#Azure : Virtual Machines

Virtual machines look simple in the public cloud space but when do you look at it from the datacenter perspective, you feel the heat. VM is not only a set of resources or a platform with operating system to run your application, runtime or database. It is a baseline that defines the purpose of its existence itself based on the resources used in it. VM configuration is vendor agnostic and totally depends on how do you design it with certain set of components such as processor, memory, storage and networking. Apart from these basic components, there are some specific set of design considerations such as high availability that needs to be taken into the account while planning for any infrastructure based solution. In public cloud, the VM configuration can be determined by VMs size and VMs family type.

Let me take you through the VM design considerations applicable to public cloud. However, these best practices can also be leveraged in private cloud or virtualization stack in the on-premises datacenter.

Storage: How much, where, and in what configuration.

Disk: Sizing, persistence and caching.

Compute: Capacity required.

Availability: Uptime requirements, geo-distribution, service level agreements, and accessibility.

Cost: Azure services, such as storage and compute.

Here is the list of VM sizes and respective description:

Type Sizes Description
General purpose B, Dsv3, Dv3, DSv2, Dv2, DS, D, Av2, A0-7 Balanced CPU-to-memory ratio. Ideal for testing and development, small to medium databases, and low to medium traffic web servers.
Compute optimized Fsv2, Fs, F High CPU-to-memory ratio. Good for medium traffic web servers, network appliances, batch processes, and application servers.
Memory optimized Esv3, Ev3, M, GS, G, DSv2, DS, Dv2, D High memory-to-CPU ratio. Great for relational database servers, medium to large caches, and in-memory analytics.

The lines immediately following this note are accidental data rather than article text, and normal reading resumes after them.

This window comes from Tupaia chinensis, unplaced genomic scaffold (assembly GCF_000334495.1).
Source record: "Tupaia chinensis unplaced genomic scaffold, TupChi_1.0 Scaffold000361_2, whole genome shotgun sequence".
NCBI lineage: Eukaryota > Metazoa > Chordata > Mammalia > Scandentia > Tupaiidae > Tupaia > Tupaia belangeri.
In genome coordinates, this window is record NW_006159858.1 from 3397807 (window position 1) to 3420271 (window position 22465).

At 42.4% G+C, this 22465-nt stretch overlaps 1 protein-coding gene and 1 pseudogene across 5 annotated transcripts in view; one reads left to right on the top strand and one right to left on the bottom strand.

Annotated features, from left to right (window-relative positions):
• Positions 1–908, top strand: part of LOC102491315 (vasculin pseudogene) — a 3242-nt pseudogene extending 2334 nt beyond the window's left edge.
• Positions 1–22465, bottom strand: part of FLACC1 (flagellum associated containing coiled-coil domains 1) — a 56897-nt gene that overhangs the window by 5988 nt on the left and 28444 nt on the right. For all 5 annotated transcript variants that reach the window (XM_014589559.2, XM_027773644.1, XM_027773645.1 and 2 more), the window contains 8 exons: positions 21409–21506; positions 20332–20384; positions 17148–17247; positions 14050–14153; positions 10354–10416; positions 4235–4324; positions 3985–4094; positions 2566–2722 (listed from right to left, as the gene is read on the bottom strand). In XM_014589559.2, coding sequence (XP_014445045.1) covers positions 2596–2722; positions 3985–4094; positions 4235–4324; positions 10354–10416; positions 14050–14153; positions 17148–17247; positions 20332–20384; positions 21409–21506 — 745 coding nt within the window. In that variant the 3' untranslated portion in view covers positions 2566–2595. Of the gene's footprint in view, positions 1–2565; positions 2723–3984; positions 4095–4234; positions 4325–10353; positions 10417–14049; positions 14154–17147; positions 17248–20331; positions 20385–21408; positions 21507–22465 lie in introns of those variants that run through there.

Storage optimized Ls High disk throughput and IO. Ideal for Big Data, SQL, and NoSQL databases.
GPU NV, NC, NCv2, NCv3, ND Specialized virtual machines targeted for heavy graphic rendering and video editing, as well as model training and inferencing (ND) with deep learning. Available with single or multiple GPUs.
High performance compute H, A8-11 Our fastest and most powerful CPU virtual machines with optional high-throughput network interfaces (RDMA).

Courtesy: Microsoft

While best practices and VMs size should be considered effectively, at the same time you need to find suitable and not suitable workloads for Microsoft Azure VMs.

Suitable workloads:

There are certain types of workloads that are a better fit for hosting in an Azure IaaS environment than others. Here are some examples:

  • Highly available service workloads such as commercial online stores.
  • Unpredictable growth workloads like those experienced by small, but rapidly expanding organizations, or short-term increased sales of fad items.
  • Spiking workloads, such as those experienced by sites providing news services.
  • Steady workload scenarios where organizations simply want to offload their infrastructure to the cloud.
  • Periodic workloads such as retail sales spurts during holidays.

Not Suitable workloads

When planning virtual machine workloads for Azure IaaS, it is also important to remember that not every application or service is a suitable fit for the cloud. Here are some examples.

  • Low volume or limited growth workloads where the organization might be able to run the service or application on commodity hardware on-premise less expensively than in the cloud.
  • Regulated environment workloads where an organization, or even the local government, may regulate the type of data that can be hosted in the cloud. However, these cases might be suitable candidates for a hybrid solution where only some highly available data is hosted in Azure and the more sensitive, regulated data is kept on-premises.

Notice that although Azure virtual machines are based on Windows Server Hyper-V not all Hyper-V features are supported. For example, Multipath I/O and Network Load Balancing are not currently supported. Also, certain Azure virtual machine offerings may include additional Microsoft software on a per-hour or evaluation basis. Licenses for other software must be obtained separately.


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